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Ex-Colombian President Uribe Ignites Debate at Georgetown

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Photo of the Adios Uribe Coalition

The Adios Uribe Coalition protests at Georgetown’s campus

Perhaps when Former Colombian President Álvaro Uribe Vélez accepted a teaching position at Georgetown University’s School of Foreign Service just a couple months ago, he and the university leadership expected him to quietly come and go to his classes as other former heads of state had done before him. But to many students, professors and activists in D.C. and around the United States, this is no mere former head of state. As Georgetown Law student Charity Ryerson put it in a letter to the university, “Making him a ‘Distinguished Scholar in the Practice of Global Leadership’… is an offense to the thousands of victims of his administration, to the human rights community in the U.S. and Colombia, and is an embarrassment to Georgetown University.”

Soon after the announcement was made that Mr. Uribe would be teaching, Georgetown University students and local DC activists joined together to form a coalition they called “Adios Uribe.”  From the moment he stepped on campus in September, they launched protests, started weekly alternative teach-ins with victims of Mr. Uribe’s policies, and made their way into his classrooms to ask him tough questions.

Prominent intellectuals and civil society leaders publicly sent two letters to Georgetown’s President John DeGioia opposing the appointment.

The first letter, signed by over 150 scholars, used the text written by Colombian Jesuit priest and human rights defender Father Javier Giraldo calling on Georgetown’s president to remove Mr. Uribe from his post. In his letter, Father Giraldo asserts that Mr. Uribe created a “new pattern of legalized paramilitarism,” oversaw the practice of soldiers “murdering civilians, usually peasants, and after killing them, dressing them as combatants in order to justify their deaths,” and “used the security agency directly under his control (the Department of Administrative Security) to spy on the courts, opposition politicians, and social and human rights movements.” Since Georgetown is a Jesuit university, Father Giraldo reprimanded the university for not holding up their ideals, saying that “to offer a professorship to Álvaro Uribe, is not only deeply offensive to those Colombians who still maintain moral principles, but also places at high risk the ethical development of the young people who attend our university in Washington.”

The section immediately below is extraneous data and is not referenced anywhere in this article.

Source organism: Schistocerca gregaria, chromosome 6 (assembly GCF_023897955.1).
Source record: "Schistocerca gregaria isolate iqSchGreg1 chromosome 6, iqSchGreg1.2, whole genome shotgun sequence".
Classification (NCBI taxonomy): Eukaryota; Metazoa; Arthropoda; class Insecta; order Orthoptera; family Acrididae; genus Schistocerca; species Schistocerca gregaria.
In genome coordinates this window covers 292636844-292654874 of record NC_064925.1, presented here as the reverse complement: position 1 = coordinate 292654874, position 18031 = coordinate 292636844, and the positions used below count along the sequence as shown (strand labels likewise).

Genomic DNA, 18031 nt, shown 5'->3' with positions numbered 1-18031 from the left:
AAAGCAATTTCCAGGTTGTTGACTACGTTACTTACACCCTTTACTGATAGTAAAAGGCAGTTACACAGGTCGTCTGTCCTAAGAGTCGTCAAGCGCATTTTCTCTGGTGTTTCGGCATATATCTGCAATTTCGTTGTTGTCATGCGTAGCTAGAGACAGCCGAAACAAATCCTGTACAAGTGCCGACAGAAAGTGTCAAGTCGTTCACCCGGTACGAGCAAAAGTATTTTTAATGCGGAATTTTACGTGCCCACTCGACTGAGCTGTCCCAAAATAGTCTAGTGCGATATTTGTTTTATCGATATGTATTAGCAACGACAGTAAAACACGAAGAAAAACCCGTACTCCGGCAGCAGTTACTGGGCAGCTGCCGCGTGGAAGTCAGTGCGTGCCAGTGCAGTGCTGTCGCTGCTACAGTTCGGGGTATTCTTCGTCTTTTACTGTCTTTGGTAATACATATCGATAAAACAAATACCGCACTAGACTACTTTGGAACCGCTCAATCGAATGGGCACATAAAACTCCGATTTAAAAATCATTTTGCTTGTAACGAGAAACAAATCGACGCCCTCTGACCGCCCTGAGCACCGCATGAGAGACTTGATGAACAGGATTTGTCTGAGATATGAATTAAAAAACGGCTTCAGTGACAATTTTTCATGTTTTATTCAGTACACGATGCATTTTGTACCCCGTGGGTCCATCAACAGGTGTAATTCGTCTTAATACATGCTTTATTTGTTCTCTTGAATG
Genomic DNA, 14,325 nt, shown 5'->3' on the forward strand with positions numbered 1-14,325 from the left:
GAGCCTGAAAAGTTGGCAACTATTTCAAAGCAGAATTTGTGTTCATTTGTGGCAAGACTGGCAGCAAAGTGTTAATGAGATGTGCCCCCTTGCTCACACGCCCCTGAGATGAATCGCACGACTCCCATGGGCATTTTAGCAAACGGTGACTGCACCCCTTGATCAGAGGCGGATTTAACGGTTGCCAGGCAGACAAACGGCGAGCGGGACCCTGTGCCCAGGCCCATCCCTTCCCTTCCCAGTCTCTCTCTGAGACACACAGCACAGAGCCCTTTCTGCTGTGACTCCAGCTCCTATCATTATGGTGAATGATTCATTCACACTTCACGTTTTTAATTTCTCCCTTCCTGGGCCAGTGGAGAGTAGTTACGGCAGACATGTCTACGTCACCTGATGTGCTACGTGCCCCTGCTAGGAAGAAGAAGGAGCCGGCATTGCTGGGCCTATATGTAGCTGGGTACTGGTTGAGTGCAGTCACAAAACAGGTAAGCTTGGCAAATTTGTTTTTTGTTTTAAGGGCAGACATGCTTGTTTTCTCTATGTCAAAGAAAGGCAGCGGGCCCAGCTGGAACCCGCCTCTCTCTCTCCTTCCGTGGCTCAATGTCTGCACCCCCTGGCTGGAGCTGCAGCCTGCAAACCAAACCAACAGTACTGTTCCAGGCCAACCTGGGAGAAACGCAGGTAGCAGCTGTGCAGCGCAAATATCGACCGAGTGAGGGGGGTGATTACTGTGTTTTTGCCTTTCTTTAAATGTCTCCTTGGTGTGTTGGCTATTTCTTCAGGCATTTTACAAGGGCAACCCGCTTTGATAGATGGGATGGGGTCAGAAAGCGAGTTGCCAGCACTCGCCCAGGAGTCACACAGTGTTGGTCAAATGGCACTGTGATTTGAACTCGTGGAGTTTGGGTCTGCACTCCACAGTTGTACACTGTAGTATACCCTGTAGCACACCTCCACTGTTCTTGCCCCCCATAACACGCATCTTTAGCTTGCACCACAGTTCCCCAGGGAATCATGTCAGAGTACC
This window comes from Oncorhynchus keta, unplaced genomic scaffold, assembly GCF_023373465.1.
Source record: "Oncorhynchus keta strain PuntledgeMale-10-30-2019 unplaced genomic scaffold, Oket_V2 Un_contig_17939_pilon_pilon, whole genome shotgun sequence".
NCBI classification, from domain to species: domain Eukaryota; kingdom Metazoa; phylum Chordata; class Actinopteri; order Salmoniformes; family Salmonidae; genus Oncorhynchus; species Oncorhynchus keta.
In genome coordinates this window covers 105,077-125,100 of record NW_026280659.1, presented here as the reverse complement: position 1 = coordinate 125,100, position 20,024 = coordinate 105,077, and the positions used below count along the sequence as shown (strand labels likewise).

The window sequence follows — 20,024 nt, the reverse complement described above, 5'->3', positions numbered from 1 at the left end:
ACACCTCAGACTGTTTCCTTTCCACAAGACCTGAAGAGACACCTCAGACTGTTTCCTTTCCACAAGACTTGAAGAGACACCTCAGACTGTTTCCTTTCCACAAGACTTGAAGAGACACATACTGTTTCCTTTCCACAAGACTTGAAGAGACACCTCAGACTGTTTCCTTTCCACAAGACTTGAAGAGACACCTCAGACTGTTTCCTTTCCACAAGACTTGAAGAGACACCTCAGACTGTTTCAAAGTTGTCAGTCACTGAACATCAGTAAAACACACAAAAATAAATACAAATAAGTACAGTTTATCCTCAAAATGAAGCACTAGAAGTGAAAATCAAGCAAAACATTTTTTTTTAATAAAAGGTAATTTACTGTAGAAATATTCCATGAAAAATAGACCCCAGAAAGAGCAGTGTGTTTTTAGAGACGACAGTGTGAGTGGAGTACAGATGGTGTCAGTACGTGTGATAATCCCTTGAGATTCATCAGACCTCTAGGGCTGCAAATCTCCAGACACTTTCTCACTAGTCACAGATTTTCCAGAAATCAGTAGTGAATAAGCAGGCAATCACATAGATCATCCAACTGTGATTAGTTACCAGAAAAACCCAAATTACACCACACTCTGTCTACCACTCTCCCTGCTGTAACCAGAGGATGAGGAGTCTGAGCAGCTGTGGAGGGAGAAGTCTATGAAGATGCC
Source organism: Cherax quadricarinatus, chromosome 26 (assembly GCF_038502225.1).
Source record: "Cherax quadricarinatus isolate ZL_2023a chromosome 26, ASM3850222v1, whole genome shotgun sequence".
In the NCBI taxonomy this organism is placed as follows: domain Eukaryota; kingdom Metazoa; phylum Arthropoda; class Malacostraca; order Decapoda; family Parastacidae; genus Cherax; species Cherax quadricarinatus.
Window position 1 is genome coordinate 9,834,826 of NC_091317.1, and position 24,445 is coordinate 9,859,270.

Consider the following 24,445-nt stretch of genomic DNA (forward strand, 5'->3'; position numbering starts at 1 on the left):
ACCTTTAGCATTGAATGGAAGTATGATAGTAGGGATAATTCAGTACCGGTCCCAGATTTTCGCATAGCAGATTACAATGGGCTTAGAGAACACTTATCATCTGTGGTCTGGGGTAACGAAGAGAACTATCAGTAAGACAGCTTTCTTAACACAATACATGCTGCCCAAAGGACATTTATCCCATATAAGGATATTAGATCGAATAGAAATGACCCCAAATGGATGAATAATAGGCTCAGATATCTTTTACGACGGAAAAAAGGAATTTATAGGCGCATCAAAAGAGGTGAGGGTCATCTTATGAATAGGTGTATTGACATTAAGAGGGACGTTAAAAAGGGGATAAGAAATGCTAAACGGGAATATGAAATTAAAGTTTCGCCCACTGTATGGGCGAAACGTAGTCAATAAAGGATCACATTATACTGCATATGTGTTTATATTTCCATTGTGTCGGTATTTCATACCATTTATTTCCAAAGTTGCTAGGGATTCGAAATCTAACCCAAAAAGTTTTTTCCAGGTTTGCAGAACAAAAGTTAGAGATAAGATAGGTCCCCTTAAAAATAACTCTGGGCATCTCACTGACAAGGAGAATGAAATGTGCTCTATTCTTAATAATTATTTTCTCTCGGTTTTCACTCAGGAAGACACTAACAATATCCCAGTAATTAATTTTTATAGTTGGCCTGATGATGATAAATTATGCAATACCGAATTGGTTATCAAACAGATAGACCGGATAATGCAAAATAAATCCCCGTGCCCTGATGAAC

The second letter, from many human rights NGOs and activists, mirrored Father Giraldo’s disappointed tone. “To those who have lost loved ones to abuses with the direct involvement or collaboration of government forces under the Uribe administration, and to the Colombian organizations that struggle for justice, these honors bestowed upon former President Uribe are a painful reminder of an unjust world,” it stated. This letter not only fleshed out similar concerns about Mr. Uribe’s human rights record, but also highlighted another key point about the former president’s dangerous stigmatization of human rights defenders. “Mr. Uribe showed an open contempt for human rights defenders and critics by making public statements that linked such persons to the guerrillas. Such statements were often followed by death threats, abductions and killings,” the letter contended.

Finally, last week, the stakes were raised a notch higher when Charity Ryerson served Mr. Uribe a subpoena to testify on November 22nd in the case against the coal mining company Drummond concerning its alleged collaboration with paramilitary groups in Colombia. Semana magazine reported, “According to the claimants, Uribe has ‘direct knowledge’ of various ‘key’ matters in the case, including the reach of military support used to ‘protect the Drummond mine installations in Colombia,’ the relation and level of cooperation between the military forces and the paramilitary group AUC… [and] the role of the Colombian Army in the covering up of ‘war crimes’ committed by the AUC.”

Now, just months after he stepped down from his post, the president who enjoyed a high approval rating in his country and was often applauded for his efforts by the international community is coming under fire in the media for the means in which he carried out his “democratic security” policies. Virtually every major newspaper in Colombia has been covering the protest. And a Newsweek article highlighted the “human-rights accusations [that] have dogged Uribe since he was governor of Antioquia in the 1990s… the so-called false-positives scandal… and the illegal wiretapping of human-rights workers, court justices, and Uribe’s political opponents.”

While the university has maintained its decision to keep Mr. Uribe on staff through all of this, the controversy around it has sparked an important conversation about the legacy of Colombia’s last president. As the Newsweek article observed, “Such sentiments fly in the face of the usual narrative about Uribe as a man who beat back a guerilla insurgency, significantly reduced coca production, and jump-started his country’s economy…[but now] the university, willingly or not, will continue playing host to a worthwhile debate.”